For novice writers, it is often difficult to accept constructive criticism and develop a willingness to edit and repeatedly revise their work.
Overcoming that reluctance is essential for Ph.D. students who plan to become professors, because their careers hinge on their ability to clearly define their research and present it in a concise and appealing way to editors at top academic journals.
“For future faculty members, being able to write is their bread and butter,” said Professor Emerita Susan Spiggle. “You can have all the best data in the world but if you can’t write clearly and define the importance of your work, it really doesn’t matter at all.”
Spiggle, who began teaching at UConn in 1982 and has served in a variety of leadership roles at the university, recently made a generous donation to the School of Business. Her gift is earmarked toward supporting business programs for Ph.D. students, particularly in writing and econometrics.
“I’m really attached to the university,” she said. “After serving in many different roles, I’ve developed a broader perspective. I wanted to give back to the university which has been very good to me.”
Spiggle first became affiliated with the University in 1968, when she enrolled as a Ph.D. student in sociology. She went on to teach at the University of Hartford for seven years. In 1982, she returned to UConn as a faculty member in the Marketing Department. Afterward, she also earned an MBA from UConn.
In addition to teaching marketing for 35 years, she also served as both head of the marketing department and interim head of the management department. She was the moderator for the University Senate for 10 years and served as Chair of the President’s Athletic Advisory Committee, something that her friends found amusing due to her limited interest in sports. Her husband, Tom Martin, has a Ph.D. in engineering and an MBA, both from UConn.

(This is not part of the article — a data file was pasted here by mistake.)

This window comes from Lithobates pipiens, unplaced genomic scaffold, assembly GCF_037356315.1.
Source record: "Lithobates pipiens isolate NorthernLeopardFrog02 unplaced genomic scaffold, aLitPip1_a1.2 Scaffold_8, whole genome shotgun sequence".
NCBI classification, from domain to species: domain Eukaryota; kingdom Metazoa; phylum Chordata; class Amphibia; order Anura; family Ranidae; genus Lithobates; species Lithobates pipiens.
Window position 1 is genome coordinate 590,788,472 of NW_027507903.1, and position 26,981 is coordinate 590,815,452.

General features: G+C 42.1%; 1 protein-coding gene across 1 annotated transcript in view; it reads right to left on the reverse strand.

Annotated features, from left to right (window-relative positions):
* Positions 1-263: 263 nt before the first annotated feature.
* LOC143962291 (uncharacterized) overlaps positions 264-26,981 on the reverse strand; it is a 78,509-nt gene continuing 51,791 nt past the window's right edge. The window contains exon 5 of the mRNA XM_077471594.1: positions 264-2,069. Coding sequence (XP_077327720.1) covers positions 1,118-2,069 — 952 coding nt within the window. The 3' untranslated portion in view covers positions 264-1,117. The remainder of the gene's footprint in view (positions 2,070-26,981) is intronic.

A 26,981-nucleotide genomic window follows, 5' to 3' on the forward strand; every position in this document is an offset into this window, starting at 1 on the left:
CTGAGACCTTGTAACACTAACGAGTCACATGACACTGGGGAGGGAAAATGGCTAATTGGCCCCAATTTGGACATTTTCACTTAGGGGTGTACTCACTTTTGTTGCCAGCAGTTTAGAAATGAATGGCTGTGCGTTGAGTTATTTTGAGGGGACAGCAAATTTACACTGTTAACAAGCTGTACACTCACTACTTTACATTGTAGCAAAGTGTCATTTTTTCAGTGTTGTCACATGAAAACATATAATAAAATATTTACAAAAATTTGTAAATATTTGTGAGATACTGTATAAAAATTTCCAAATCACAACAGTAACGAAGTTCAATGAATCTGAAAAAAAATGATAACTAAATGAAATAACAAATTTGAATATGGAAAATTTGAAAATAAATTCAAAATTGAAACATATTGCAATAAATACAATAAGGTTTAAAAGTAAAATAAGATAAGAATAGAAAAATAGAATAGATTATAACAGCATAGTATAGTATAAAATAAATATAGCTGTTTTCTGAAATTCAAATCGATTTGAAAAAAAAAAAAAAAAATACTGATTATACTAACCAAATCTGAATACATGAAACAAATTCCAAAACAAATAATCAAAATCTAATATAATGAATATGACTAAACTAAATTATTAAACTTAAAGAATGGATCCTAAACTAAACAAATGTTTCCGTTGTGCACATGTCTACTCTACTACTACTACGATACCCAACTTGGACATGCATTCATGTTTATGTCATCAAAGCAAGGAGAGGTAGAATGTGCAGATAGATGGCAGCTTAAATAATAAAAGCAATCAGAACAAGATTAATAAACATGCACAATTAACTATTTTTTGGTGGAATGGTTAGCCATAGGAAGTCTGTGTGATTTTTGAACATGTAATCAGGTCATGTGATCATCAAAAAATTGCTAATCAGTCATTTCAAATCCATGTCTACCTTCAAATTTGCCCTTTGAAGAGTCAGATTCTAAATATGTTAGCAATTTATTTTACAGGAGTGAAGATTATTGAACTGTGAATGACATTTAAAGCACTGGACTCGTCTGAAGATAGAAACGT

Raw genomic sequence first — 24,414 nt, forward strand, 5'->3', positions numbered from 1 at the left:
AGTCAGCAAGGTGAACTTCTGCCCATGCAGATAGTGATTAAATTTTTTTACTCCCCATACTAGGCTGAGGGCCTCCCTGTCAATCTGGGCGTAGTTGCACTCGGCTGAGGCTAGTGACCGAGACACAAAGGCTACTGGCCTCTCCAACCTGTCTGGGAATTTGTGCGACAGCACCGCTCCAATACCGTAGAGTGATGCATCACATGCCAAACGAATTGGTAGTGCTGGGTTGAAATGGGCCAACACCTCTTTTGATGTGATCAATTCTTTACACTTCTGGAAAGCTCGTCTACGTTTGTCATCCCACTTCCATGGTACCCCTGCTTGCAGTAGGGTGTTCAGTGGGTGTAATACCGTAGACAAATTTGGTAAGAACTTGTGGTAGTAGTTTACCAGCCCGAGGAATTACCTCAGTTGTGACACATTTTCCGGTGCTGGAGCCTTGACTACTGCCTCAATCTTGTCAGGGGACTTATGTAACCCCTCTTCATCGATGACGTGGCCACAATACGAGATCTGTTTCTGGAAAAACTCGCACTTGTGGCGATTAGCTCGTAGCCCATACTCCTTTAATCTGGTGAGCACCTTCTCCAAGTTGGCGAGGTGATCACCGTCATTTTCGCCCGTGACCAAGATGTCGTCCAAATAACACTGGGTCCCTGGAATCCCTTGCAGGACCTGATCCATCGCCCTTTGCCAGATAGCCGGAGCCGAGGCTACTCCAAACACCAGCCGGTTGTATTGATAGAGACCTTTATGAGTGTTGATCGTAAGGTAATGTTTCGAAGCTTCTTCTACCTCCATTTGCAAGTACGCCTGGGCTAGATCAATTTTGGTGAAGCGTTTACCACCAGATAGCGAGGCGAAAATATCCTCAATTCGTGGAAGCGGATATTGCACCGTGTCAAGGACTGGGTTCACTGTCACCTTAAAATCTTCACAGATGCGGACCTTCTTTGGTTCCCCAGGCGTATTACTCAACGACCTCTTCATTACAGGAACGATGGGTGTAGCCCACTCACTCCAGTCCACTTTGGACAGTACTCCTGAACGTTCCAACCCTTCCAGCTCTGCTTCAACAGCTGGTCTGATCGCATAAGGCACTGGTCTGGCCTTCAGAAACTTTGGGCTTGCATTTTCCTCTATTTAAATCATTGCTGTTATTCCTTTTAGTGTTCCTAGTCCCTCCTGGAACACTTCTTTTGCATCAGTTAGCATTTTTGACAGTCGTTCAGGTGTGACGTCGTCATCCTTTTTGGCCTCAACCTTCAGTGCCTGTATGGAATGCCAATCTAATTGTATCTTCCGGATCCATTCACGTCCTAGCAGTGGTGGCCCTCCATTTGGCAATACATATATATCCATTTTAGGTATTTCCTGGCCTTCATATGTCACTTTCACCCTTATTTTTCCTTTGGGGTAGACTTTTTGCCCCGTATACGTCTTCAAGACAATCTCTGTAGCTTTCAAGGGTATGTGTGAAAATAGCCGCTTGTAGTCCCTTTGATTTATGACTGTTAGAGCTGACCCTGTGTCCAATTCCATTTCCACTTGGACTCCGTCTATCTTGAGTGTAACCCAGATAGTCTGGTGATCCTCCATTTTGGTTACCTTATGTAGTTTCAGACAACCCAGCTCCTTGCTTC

When the School of Business created a writing coach position several years ago, and a colleague recommended Spiggle for it, she jumped at the chance. As far as she knows, UConn is the only PhD program to offer a dedicated writing coach to its business students, and it is something they prize, Spiggle said. She is in awe of students’ determination, particularly those who speak English as a second language and are committed to becoming exceptional writers in their new language. She reads and edits research papers now on topics from accounting to consumer reactions and despite the topic or the individual, most are very attached to their work. “It’s like their baby,” she said.
But can everyone become a good writer? The answer is mostly yes, she said.
“Becoming a good writer requires a commitment. Not everyone is committed,” she said. “But everyone committed to writing has the potential to do that.”
Her role goes well beyond correcting grammar and perfecting punctuation, Spiggle said. “We talk about how to position an argument, how to draw in the reader, how comments and research topics benefit the field of study, how to make logical connections,” she said. “Our students know they can’t Tweet their way through the world!”
“I was always a stickler for good writing,” she said. “I had fabulous teachers in high school and they valued good speaking and great writing. I think the way that you become a good writer is to write often, get feedback and then re-write. Some people are prickly about having their work edited, but that is the way to improve,” she said.
Bo Ren, a Ph.D. student in accounting, has frequently collaborated with Spiggle to fine-tune his work. “Susan is a great mentor. She gave me many valuable comments about my research ideas,” he said. “Most importantly, she treats me like a friend. She is the person I feel very comfortable to talk about my research ideas. As an international student, I especially benefit a lot from her comments on my writings.”
Spiggle’s father, an engineer, encouraged her to take as much English and math as she could in school, something she credits for her ability to balance the logical and the creative. But Spiggle said the joy of her work comes from watching others thrive.
“Like many endeavors, academics want to reproduce themselves,” she said. “Mentorship is a core part of our work. Both the student and the adviser gain so much from that relationship. I just love to see young scholars budding.”